July 20, 2006

Evening Tech Notes: July 20, 2006

I'm finding that there is a great deal of blogging about ... blogging. In fact, this self-inspective navel gazing is getting almost as much play as the actual contents that many key bloggers were trying to get around when they put their fingers to laptops around the world - whether they were telling a unique story, or acting as news feeds and commentary for technology, sports, politics or special interests. The Washington Post, after a thorough survey, found that the "typical" blogger was under the age of 30, had a hard time convincing more than friends or family to visit their site, and very few expect to make money from it. That's probably fairly accurate. Like almost any venture, a very small percentage of businesses or sites will make it, while the majority will fail - or become non-profits.

Following Apple's big quarterly announcements yesterday, it's no surprise that a fair number of Apple detractors are trying to find a way to poke holes in the computer/iPod maker's story. Robert Scoble, formerly of Microsoft, and now spinning podcasts at PodTech, says that MP3-capable cellphones are eating into the iPod's market share. Funny thing is, I've never, ever, seen anybody walk around listening to songs on their cell phone, but we can't go a few feet on a crowded sidewalk without seeing white earbuds. Meanwhile, Scoble himself is going to work on podcasts at PodTech, that without the iPod, either wouldn't exist, or would be named something completely different. Amusing.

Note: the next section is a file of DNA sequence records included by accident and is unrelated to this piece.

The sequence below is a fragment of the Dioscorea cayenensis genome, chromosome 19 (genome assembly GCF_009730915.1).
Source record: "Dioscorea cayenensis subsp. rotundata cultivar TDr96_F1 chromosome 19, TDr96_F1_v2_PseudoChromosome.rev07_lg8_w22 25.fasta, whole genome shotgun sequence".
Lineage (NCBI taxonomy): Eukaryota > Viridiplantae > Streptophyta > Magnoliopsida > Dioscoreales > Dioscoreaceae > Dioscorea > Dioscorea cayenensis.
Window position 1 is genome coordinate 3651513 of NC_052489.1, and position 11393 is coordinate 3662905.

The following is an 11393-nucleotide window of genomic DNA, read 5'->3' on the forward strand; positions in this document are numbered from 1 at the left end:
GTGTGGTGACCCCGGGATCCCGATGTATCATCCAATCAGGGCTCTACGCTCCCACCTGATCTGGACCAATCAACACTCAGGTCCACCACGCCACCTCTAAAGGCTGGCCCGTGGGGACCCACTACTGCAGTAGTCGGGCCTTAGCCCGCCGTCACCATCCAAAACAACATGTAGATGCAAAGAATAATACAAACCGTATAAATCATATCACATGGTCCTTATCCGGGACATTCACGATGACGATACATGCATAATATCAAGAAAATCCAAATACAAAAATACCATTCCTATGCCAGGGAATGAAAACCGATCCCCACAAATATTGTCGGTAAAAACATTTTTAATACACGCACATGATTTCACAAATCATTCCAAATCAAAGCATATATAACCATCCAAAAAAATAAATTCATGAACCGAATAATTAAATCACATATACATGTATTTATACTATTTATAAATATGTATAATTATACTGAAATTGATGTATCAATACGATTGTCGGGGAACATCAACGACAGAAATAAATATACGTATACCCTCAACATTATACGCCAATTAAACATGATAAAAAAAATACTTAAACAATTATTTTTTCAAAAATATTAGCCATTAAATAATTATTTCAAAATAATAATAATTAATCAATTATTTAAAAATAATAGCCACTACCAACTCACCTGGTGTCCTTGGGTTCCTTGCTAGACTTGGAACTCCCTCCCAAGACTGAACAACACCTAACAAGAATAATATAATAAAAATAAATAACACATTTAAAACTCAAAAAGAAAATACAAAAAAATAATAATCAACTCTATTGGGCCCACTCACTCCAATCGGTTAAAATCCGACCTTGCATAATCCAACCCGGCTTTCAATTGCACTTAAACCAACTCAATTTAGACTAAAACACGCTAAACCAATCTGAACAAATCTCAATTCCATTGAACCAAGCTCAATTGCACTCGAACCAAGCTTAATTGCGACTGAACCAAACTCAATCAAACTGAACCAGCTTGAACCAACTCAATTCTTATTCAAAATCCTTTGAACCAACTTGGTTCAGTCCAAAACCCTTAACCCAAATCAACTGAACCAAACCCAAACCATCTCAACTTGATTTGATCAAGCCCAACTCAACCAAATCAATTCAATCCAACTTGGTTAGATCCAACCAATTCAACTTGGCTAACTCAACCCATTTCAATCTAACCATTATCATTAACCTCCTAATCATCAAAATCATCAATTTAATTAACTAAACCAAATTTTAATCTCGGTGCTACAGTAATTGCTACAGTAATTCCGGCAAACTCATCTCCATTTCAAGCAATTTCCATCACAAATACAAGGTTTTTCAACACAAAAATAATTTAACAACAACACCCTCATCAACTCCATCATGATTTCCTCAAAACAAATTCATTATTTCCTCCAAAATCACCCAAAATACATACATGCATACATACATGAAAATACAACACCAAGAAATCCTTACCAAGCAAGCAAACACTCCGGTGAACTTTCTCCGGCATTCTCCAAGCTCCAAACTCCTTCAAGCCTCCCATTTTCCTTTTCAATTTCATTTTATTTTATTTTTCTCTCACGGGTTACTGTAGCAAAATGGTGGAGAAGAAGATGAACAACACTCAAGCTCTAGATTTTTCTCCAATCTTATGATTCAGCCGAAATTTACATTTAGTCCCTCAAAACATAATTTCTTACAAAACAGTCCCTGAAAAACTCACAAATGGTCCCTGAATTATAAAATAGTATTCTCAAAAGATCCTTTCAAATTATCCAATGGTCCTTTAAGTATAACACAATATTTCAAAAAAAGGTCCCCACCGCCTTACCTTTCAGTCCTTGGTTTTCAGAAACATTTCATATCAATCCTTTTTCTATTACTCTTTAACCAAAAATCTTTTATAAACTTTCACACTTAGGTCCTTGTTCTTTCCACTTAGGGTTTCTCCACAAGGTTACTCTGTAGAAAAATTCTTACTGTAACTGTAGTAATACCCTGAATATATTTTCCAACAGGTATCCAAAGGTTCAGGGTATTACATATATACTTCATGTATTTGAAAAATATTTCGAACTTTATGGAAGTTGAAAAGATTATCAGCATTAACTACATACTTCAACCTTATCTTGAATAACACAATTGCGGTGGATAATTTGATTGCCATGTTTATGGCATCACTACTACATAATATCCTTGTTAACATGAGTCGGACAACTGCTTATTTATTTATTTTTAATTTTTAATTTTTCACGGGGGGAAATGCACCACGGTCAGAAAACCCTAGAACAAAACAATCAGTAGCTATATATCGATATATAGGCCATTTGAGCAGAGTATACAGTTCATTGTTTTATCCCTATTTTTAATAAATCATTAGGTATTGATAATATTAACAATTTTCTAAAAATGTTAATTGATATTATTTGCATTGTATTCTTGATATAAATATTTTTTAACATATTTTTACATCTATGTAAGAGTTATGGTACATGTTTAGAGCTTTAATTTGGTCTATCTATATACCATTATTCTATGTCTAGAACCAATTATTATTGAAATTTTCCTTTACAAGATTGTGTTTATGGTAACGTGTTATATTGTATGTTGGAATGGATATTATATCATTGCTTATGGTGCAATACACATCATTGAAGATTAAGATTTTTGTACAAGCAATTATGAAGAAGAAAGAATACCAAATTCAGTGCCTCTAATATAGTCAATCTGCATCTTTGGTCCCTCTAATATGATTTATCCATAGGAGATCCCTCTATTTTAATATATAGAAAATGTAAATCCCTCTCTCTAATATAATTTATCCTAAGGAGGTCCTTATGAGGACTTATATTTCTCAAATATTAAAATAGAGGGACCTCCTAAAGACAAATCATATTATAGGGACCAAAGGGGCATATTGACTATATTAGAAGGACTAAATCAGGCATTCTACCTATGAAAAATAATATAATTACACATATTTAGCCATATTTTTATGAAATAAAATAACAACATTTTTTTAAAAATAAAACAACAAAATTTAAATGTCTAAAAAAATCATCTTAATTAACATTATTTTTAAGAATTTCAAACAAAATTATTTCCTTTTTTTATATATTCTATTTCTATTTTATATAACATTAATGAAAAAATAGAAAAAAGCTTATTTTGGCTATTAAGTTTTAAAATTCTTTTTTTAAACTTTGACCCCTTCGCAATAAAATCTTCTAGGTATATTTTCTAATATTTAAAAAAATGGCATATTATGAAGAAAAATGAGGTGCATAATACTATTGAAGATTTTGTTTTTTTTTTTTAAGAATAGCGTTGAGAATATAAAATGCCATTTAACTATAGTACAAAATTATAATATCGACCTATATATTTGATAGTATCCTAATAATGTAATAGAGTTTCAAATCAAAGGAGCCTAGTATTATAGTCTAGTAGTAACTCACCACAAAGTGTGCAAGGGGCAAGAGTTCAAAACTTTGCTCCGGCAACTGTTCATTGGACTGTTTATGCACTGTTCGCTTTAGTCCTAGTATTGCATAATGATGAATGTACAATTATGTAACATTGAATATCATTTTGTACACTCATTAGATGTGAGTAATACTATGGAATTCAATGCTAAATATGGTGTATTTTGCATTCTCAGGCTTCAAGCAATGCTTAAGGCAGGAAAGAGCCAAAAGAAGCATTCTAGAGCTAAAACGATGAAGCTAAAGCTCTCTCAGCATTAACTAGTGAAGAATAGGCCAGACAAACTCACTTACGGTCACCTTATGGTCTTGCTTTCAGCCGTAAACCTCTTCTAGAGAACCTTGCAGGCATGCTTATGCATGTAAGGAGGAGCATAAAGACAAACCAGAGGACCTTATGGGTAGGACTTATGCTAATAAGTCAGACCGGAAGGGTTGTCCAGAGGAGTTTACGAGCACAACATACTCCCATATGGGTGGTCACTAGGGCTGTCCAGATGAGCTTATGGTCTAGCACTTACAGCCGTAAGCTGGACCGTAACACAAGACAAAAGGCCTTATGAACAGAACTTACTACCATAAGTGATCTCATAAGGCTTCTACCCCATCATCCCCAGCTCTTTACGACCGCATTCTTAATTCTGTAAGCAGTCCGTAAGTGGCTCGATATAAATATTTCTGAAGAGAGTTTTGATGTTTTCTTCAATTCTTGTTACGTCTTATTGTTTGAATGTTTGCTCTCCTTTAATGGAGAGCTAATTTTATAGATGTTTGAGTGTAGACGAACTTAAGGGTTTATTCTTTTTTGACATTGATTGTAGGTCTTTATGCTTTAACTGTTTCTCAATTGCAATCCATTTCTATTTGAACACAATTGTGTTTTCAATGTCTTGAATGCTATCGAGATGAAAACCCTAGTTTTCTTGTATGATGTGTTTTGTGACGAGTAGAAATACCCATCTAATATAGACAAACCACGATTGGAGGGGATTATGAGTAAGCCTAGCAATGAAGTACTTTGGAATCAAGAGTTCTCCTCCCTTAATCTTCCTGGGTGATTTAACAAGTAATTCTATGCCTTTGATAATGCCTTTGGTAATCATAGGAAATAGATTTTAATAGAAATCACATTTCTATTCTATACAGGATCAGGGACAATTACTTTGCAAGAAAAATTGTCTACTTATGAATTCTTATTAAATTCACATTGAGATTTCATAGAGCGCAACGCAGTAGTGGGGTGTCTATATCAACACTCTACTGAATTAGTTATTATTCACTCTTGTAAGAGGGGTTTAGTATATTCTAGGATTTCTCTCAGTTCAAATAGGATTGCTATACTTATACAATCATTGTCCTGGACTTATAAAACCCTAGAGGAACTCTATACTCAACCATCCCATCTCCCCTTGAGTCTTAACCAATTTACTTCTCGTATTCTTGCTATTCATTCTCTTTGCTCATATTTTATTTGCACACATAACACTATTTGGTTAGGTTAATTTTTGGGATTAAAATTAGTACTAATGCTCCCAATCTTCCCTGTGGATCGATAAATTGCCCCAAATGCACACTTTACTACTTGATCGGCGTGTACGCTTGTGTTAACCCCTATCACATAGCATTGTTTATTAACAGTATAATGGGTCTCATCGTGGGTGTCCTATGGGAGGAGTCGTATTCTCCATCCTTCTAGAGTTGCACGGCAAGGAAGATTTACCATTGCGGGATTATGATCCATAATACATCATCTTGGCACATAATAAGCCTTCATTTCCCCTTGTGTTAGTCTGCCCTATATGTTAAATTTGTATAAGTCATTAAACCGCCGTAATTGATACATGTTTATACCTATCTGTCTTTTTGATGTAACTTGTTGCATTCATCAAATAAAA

And do you remember in the late 1990s when two companies would say they had a partnership, even if it were just on paper, and both stocks would jump? And then, do you remember when that all looked a bit silly? Well, Steve Rubel says the "I love you, you love me" releases are coming back, baby!

In case you thought I had missed it, rarely does a tech update go through without discussing Google - the biggest brand out there right now. But if you think about it, and Henry Blodget does on Internet Outsider, less than a decade ago, Google didn't exist, and it wasn't until a few years ago that they figured out how to make money. Somewhere, somebody in a garage is thinking about the next big thing. Or maybe it's taking a medium-sized company just a little bit longer to get there. But Google has accomplished some amazing things in a very short time, and as he writes, that can't be disregarded.

Listening to ''Warung Beach'', by John Digweed (Play Count: 4)

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